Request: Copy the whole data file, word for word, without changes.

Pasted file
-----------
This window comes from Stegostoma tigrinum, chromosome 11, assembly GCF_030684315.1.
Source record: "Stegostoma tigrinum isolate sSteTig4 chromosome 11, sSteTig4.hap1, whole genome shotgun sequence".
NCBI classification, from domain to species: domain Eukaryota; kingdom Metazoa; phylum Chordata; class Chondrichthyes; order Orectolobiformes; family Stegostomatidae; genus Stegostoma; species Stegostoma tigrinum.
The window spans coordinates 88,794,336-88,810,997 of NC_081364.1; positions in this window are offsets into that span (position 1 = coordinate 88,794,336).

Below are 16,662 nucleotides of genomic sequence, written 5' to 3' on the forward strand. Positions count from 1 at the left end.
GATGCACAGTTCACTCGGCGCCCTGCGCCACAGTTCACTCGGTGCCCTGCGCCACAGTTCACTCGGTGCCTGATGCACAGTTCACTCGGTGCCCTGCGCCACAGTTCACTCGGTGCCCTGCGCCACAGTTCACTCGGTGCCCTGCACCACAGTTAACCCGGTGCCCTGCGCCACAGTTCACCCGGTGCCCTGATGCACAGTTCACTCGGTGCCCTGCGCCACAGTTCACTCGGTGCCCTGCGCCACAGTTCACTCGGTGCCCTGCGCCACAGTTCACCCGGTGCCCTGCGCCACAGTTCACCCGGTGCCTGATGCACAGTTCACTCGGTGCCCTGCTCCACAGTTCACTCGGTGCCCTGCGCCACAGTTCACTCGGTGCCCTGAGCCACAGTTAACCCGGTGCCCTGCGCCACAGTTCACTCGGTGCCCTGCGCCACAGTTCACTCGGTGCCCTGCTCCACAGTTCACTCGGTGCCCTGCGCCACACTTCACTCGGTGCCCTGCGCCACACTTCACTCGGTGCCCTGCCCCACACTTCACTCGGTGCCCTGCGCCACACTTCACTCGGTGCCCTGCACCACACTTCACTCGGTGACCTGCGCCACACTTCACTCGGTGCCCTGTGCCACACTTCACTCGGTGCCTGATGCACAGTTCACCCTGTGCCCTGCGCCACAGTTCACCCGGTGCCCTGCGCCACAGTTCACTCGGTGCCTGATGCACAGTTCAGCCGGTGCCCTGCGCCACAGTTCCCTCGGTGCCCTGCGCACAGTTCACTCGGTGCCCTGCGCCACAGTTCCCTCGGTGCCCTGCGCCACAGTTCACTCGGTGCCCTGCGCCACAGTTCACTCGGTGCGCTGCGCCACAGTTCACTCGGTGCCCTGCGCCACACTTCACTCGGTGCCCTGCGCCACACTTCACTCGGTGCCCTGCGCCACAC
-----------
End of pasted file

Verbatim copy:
This window comes from Stegostoma tigrinum, chromosome 11, assembly GCF_030684315.1.
Source record: "Stegostoma tigrinum isolate sSteTig4 chromosome 11, sSteTig4.hap1, whole genome shotgun sequence".
NCBI classification, from domain to species: domain Eukaryota; kingdom Metazoa; phylum Chordata; class Chondrichthyes; order Orectolobiformes; family Stegostomatidae; genus Stegostoma; species Stegostoma tigrinum.
The window spans coordinates 88,794,336-88,810,997 of NC_081364.1; positions in this window are offsets into that span (position 1 = coordinate 88,794,336).

Below are 16,662 nucleotides of genomic sequence, written 5' to 3' on the forward strand. Positions count from 1 at the left end.
GATGCACAGTTCACTCGGCGCCCTGCGCCACAGTTCACTCGGTGCCCTGCGCCACAGTTCACTCGGTGCCTGATGCACAGTTCACTCGGTGCCCTGCGCCACAGTTCACTCGGTGCCCTGCGCCACAGTTCACTCGGTGCCCTGCACCACAGTTAACCCGGTGCCCTGCGCCACAGTTCACCCGGTGCCCTGATGCACAGTTCACTCGGTGCCCTGCGCCACAGTTCACTCGGTGCCCTGCGCCACAGTTCACTCGGTGCCCTGCGCCACAGTTCACCCGGTGCCCTGCGCCACAGTTCACCCGGTGCCTGATGCACAGTTCACTCGGTGCCCTGCTCCACAGTTCACTCGGTGCCCTGCGCCACAGTTCACTCGGTGCCCTGAGCCACAGTTAACCCGGTGCCCTGCGCCACAGTTCACTCGGTGCCCTGCGCCACAGTTCACTCGGTGCCCTGCTCCACAGTTCACTCGGTGCCCTGCGCCACACTTCACTCGGTGCCCTGCGCCACACTTCACTCGGTGCCCTGCCCCACACTTCACTCGGTGCCCTGCGCCACACTTCACTCGGTGCCCTGCACCACACTTCACTCGGTGACCTGCGCCACACTTCACTCGGTGCCCTGTGCCACACTTCACTCGGTGCCTGATGCACAGTTCACCCTGTGCCCTGCGCCACAGTTCACCCGGTGCCCTGCGCCACAGTTCACTCGGTGCCTGATGCACAGTTCAGCCGGTGCCCTGCGCCACAGTTCCCTCGGTGCCCTGCGCACAGTTCACTCGGTGCCCTGCGCCACAGTTCCCTCGGTGCCCTGCGCCACAGTTCACTCGGTGCCCTGCGCCACAGTTCACTCGGTGCGCTGCGCCACAGTTCACTCGGTGCCCTGCGCCACACTTCACTCGGTGCCCTGCGCCACACTTCACTCGGTGCCCTGCGCCACAC